December 15, 2005

F-22 joins US fleet as top fighter

By Jim Wolf

WASHINGTON (Reuters) - The futuristic F-22A "Raptor"
fighter jet, designed to dominate the skies well into the 21st
century, joined the U.S. combat fleet on Thursday, 20 years
after it was conceived to fight Soviet MiGs over Europe.

The Air Force said "initial operational capability" had
been achieved by 16 of the aircraft at the 1st Fighter Wing's
27th Fighter Squadron at Langley Air Force Base, Virginia.

Pilots in the squadron, the Air Force's oldest in
continuous operation, have been training on the F-22, the Air
Force's most advanced weapon system, for about a year.

"If we go to war tomorrow, the Raptor will go with us,"
Gen. Ronald Keys, head of the Air Force's Air Combat command,
said in a statement. He said it was ready for use in combat
worldwide or for homeland defense.

The aircraft's role is to "kick the doors down" in a
conflict, as Pentagon officials put it, knocking out defenses
on the ground and in the air to clear the way for other
warplanes and forces.

The radar-evading Raptor is twice as reliable and three
times more effective than the F-15C Eagle it is replacing as
the top U.S. air-to-air fighter, according to Lockheed Martin
Corp., its developer.

Lockheed described the fighter as the world's most advanced
and said it was "relevant for the next 40 years."

Boeing Co. and Northrop Grumman Corp. are top F-22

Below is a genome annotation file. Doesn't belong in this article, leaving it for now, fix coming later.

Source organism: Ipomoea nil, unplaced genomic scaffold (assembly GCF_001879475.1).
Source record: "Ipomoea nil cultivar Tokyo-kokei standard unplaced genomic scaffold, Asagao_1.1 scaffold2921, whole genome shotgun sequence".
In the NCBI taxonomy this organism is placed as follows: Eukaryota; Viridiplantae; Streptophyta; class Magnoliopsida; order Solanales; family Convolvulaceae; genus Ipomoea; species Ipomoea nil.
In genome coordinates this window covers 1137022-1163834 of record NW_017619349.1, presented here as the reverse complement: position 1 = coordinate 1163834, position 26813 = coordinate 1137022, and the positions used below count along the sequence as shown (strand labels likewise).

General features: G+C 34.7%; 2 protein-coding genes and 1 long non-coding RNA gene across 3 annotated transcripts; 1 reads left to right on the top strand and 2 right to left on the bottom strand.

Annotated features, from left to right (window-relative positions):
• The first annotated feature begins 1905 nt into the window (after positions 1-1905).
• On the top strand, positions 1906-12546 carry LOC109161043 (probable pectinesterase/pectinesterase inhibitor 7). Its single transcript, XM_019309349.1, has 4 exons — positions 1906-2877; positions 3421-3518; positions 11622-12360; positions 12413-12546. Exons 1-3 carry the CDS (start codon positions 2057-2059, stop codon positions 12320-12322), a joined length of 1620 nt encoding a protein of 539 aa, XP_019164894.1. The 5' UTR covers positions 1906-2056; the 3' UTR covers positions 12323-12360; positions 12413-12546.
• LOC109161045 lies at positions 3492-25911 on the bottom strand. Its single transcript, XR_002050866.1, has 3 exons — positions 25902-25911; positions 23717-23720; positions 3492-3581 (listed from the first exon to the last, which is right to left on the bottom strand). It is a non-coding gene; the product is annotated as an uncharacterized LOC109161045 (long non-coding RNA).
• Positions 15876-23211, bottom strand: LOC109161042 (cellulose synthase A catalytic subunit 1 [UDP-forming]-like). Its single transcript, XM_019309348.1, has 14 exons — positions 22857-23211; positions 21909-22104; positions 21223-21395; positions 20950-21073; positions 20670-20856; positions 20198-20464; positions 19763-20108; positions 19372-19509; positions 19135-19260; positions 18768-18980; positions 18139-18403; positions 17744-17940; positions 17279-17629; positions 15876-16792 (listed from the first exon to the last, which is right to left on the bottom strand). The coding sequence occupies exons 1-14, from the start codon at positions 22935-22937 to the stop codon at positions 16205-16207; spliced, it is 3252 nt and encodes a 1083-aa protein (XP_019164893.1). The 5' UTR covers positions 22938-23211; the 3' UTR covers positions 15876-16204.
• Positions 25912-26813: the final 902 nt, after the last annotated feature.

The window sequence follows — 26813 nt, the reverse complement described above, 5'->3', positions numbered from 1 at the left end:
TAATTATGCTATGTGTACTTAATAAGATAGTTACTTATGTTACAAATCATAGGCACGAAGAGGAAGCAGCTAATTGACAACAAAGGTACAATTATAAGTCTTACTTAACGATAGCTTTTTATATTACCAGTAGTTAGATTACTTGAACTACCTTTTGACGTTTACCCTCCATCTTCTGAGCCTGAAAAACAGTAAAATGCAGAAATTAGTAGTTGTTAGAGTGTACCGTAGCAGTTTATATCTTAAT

subcontractors. United Technologies Corp.'s Pratt & Whitney
unit makes the aircraft's two engines.


The Raptor combines low-observability, or stealth, with
supersonic speed, agility and cockpit displays designed to
boost greatly pilots' awareness of the situation around them.

At a "fly-away" cost of about $130 million each for the
most recent batch, not including research and development, it
is also one of the most controversial U.S. warplanes ever.

Critics have termed it unaffordable overkill in a world
without the potential threat of a Soviet Union able to send
swarms of MiGs into a dogfight, which prompted its inception in

The Air Force is planning to stretch F-22 production until
2010 to keep Lockheed's production line open pending arrival of
its more affordable F-35 Joint Strike Fighter family of
aircraft that will also go to the Navy, the Marines and
co-developing nations that include Britain, Italy and Turkey.

The F-22 also has a ground attack capability to drop
250-pound (113.5-kg), small-diameter bombs or 1,000-pound
(454-kg) Joint Direct Attack Munitions while flying at
supersonic speeds.

Gen. Michael Moseley, the Air Force chief of staff, has
said the F-22 is needed against threats such as Russian-built
surface-to-air missiles sold overseas.

Moseley said on Tuesday he hoped to buy 183 F-22s, four
more than currently in the budget and enough for seven
combat-ready squadrons, down from the 750 F-22s once planned.

Others have cast it as the weapon of choice for any future
U.S. conflict with China, for instance over Taiwan.

"There is a clear role for F-22 here," said Daniel Goure, a
former Pentagon strategist now at the Lexington Institute, an
Arlington, Virginia, research group with close ties to the U.S.
defense establishment.

As of last month, 53 F-22s had been delivered to the Air
Force. Eventually, a squadron is expected to be based on the
Pacific island of Guam, a U.S. territory within striking
distance of China.